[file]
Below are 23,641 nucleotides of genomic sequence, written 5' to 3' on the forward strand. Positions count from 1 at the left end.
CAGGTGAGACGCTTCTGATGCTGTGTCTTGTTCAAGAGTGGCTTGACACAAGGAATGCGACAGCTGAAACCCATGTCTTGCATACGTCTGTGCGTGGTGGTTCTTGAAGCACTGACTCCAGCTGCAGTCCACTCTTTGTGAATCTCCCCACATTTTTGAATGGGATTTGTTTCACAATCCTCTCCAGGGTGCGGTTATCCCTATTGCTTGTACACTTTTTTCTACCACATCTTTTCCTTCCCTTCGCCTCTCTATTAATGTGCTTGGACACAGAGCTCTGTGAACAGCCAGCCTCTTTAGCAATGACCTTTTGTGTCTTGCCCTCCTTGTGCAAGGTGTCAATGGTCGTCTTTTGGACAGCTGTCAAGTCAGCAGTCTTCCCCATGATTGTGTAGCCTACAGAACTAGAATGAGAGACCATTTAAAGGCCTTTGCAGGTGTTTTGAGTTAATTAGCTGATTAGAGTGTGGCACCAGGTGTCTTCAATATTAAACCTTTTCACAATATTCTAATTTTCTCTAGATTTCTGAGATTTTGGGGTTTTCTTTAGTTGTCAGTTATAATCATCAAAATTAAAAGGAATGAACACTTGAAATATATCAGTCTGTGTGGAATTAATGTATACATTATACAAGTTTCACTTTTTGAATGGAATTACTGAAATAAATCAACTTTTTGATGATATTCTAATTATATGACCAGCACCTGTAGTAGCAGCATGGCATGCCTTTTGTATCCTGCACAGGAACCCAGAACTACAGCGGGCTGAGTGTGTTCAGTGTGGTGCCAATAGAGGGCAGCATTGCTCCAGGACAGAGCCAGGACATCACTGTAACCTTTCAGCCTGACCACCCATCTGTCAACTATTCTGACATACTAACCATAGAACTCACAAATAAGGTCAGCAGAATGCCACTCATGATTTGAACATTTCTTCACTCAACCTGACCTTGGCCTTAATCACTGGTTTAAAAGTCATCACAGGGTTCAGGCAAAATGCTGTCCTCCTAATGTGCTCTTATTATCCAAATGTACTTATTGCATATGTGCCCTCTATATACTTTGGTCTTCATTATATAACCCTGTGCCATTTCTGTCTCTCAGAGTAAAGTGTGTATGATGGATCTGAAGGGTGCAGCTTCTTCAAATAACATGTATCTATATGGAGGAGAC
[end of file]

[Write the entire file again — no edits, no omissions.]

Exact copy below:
Below are 23,641 nucleotides of genomic sequence, written 5' to 3' on the forward strand. Positions count from 1 at the left end.
CAGGTGAGACGCTTCTGATGCTGTGTCTTGTTCAAGAGTGGCTTGACACAAGGAATGCGACAGCTGAAACCCATGTCTTGCATACGTCTGTGCGTGGTGGTTCTTGAAGCACTGACTCCAGCTGCAGTCCACTCTTTGTGAATCTCCCCACATTTTTGAATGGGATTTGTTTCACAATCCTCTCCAGGGTGCGGTTATCCCTATTGCTTGTACACTTTTTTCTACCACATCTTTTCCTTCCCTTCGCCTCTCTATTAATGTGCTTGGACACAGAGCTCTGTGAACAGCCAGCCTCTTTAGCAATGACCTTTTGTGTCTTGCCCTCCTTGTGCAAGGTGTCAATGGTCGTCTTTTGGACAGCTGTCAAGTCAGCAGTCTTCCCCATGATTGTGTAGCCTACAGAACTAGAATGAGAGACCATTTAAAGGCCTTTGCAGGTGTTTTGAGTTAATTAGCTGATTAGAGTGTGGCACCAGGTGTCTTCAATATTAAACCTTTTCACAATATTCTAATTTTCTCTAGATTTCTGAGATTTTGGGGTTTTCTTTAGTTGTCAGTTATAATCATCAAAATTAAAAGGAATGAACACTTGAAATATATCAGTCTGTGTGGAATTAATGTATACATTATACAAGTTTCACTTTTTGAATGGAATTACTGAAATAAATCAACTTTTTGATGATATTCTAATTATATGACCAGCACCTGTAGTAGCAGCATGGCATGCCTTTTGTATCCTGCACAGGAACCCAGAACTACAGCGGGCTGAGTGTGTTCAGTGTGGTGCCAATAGAGGGCAGCATTGCTCCAGGACAGAGCCAGGACATCACTGTAACCTTTCAGCCTGACCACCCATCTGTCAACTATTCTGACATACTAACCATAGAACTCACAAATAAGGTCAGCAGAATGCCACTCATGATTTGAACATTTCTTCACTCAACCTGACCTTGGCCTTAATCACTGGTTTAAAAGTCATCACAGGGTTCAGGCAAAATGCTGTCCTCCTAATGTGCTCTTATTATCCAAATGTACTTATTGCATATGTGCCCTCTATATACTTTGGTCTTCATTATATAACCCTGTGCCATTTCTGTCTCTCAGAGTAAAGTGTGTATGATGGATCTGAAGGGTGCAGCTTCTTCAAATAACATGTATCTATATGGAGGAGAC